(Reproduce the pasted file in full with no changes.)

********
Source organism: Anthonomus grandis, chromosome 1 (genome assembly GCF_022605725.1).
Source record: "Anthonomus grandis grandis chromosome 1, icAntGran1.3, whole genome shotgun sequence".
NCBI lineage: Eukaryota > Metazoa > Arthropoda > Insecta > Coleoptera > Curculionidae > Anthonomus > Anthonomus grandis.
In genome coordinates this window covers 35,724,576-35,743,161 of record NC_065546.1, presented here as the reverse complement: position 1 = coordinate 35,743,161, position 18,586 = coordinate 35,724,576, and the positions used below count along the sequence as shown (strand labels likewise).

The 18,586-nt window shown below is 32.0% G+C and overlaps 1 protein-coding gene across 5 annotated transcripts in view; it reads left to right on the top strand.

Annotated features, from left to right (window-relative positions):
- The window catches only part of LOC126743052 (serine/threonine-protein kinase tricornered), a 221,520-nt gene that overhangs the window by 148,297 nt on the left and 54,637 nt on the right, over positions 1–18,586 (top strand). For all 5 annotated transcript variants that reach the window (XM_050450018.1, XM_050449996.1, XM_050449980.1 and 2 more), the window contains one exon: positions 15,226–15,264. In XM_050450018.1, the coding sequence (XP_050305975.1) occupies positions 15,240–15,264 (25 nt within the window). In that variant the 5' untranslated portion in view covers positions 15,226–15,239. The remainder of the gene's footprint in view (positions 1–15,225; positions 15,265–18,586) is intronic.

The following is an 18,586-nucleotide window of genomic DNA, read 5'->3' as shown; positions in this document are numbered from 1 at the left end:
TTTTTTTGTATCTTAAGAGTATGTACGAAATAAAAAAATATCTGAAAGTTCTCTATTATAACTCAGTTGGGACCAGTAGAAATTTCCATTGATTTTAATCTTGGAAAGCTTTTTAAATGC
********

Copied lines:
Source organism: Anthonomus grandis, chromosome 1 (genome assembly GCF_022605725.1).
Source record: "Anthonomus grandis grandis chromosome 1, icAntGran1.3, whole genome shotgun sequence".
NCBI lineage: Eukaryota > Metazoa > Arthropoda > Insecta > Coleoptera > Curculionidae > Anthonomus > Anthonomus grandis.
In genome coordinates this window covers 35,724,576-35,743,161 of record NC_065546.1, presented here as the reverse complement: position 1 = coordinate 35,743,161, position 18,586 = coordinate 35,724,576, and the positions used below count along the sequence as shown (strand labels likewise).

The 18,586-nt window shown below is 32.0% G+C and overlaps 1 protein-coding gene across 5 annotated transcripts in view; it reads left to right on the top strand.

Annotated features, from left to right (window-relative positions):
- The window catches only part of LOC126743052 (serine/threonine-protein kinase tricornered), a 221,520-nt gene that overhangs the window by 148,297 nt on the left and 54,637 nt on the right, over positions 1–18,586 (top strand). For all 5 annotated transcript variants that reach the window (XM_050450018.1, XM_050449996.1, XM_050449980.1 and 2 more), the window contains one exon: positions 15,226–15,264. In XM_050450018.1, the coding sequence (XP_050305975.1) occupies positions 15,240–15,264 (25 nt within the window). In that variant the 5' untranslated portion in view covers positions 15,226–15,239. The remainder of the gene's footprint in view (positions 1–15,225; positions 15,265–18,586) is intronic.

The following is an 18,586-nucleotide window of genomic DNA, read 5'->3' as shown; positions in this document are numbered from 1 at the left end:
TTTTTTTGTATCTTAAGAGTATGTACGAAATAAAAAAATATCTGAAAGTTCTCTATTATAACTCAGTTGGGACCAGTAGAAATTTCCATTGATTTTAATCTTGGAAAGCTTTTTAAATGC